Medications. Acetaminophen (Tylenol, others), ibuprofen (Advil, Motrin IB, others) or naproxen sodium (Aleve) can help you control the pain of a bunion. Cortisone injections also might help. Shoe inserts.

How long is bed rest after bunion surgery? ›

About 2-6 weeks of no or extremely limited weight bearing activity. About 6 weeks before you can return to weightbearing activity, including driving your car if you had surgery on your right foot.

How long should I stay off my foot after bunion surgery? ›

You should keep your foot dry and stay off your feet for 3 to 5 days after your surgery. You should use a walker, cane, knee scooter or crutches to get around. Follow your doctor's recommendations exactly for any medications you have been given after surgery. You should expect swelling and some pain after surgery.

Should I wiggle my toes after bunion surgery? ›

o If you had surgery on your toes, don't wiggle them. It's fine to move your ankle back and forth as long as it doesn't hurt. Don't worry about wiggling your toes. We've bandaged your toes in a specific position for alignment during recovery.

What is the fastest way to recover from foot surgery? ›

Elevation is crucial to a fast recovery as it helps with pain and swelling. Elevate above the hip level. This is the most beneficial position as it helps bring blood away to reduce pressure and lessen pain. Also, use ice or ice packs soon after surgery by applying for 20 minutes on and then 20 minutes off.

Why does bunion surgery hurt so much? ›

Many times this pain happens after bunion surgery because the bone for the great toe was shortened a little too much during the correction of the bunion. The shape of the foot is changed and the patient's weight moves over to the next toes during walking.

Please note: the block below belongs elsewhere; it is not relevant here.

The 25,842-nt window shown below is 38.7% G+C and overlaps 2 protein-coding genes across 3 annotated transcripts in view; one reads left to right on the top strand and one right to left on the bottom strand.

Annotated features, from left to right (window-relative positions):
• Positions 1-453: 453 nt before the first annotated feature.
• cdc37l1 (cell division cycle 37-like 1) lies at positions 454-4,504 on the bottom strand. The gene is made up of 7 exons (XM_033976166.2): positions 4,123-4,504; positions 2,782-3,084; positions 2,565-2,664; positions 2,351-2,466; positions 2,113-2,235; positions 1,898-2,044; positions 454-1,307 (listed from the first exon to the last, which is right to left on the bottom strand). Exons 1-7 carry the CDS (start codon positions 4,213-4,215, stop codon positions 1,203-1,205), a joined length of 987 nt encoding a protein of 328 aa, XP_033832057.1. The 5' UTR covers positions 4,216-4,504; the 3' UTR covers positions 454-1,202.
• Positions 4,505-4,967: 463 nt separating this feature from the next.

Why does my foot hurt at night after bunion surgery? ›

It is normal to experience swelling and pain after foot surgery especially if tissue has been cut or removed and bones were moved back into place. You may even experience tingling or burning as your foot heals. Once healing takes place, the pain should continue to decrease until it subsides.

How do you shower after bunion surgery? ›

While Bathing – Prop your foot up on the side of the tub and wash the rest of your body. Keep the water away from the stitches so that they do not lose their ineffectiveness. Consider keeping the stitches adequately covered in a wrap while bathing. This will give added protection.

Should I keep my foot elevated all night after surgery? ›

Swelling to some degree is common after surgery. To reduce swelling and promote comfort, elevation is very helpful. Elevate the foot/ankle above the level of the heart, using several pillows, for at least 14 days after surgery.

Do you sleep in boot after bunion surgery? ›

You may sleep without your boot once you are 4 weeks from surgery. after surgery you will be allowed to bear weight on your foot as tolerated in your boot. This may change based on skin healing or other added procedures. Use your crutches, walker, or knee scooter for a total of 4 weeks after surgery.

Can I wear socks after bunion surgery? ›

NO nylons, tight fitting anklets or socks for 4-6 weeks, they will CHANGE your toe position. You can get fit for a temporary oversized flexible running shoe. Schuler Shoes will assist you. Usually the shoe fit is 1/2 to 1 size longer to accommodate your post op swelling and your new foot.

Can I walk 2 weeks after bunion surgery? ›

Patients who undergo minimally invasive foot surgery may have to wear a small postoperative shoe for a few weeks after their surgery, but most can return to regular daily activities like walking or going to work right away.

Can I drive 2 weeks after bunion surgery? ›

After traditional bunion surgery, you should not drive until six weeks post-operation. However, most patients do not feel comfortable driving again until 8 to 9 weeks after surgery.

What happens if I walk too soon after bunion surgery? ›

In MacGill's clinical experience, patients who put weight on the foot too early can increase postoperative pain and swelling, as well as risk loss of correction and possible delayed bone healing, he said.

How long will foot swell after bunion surgery? ›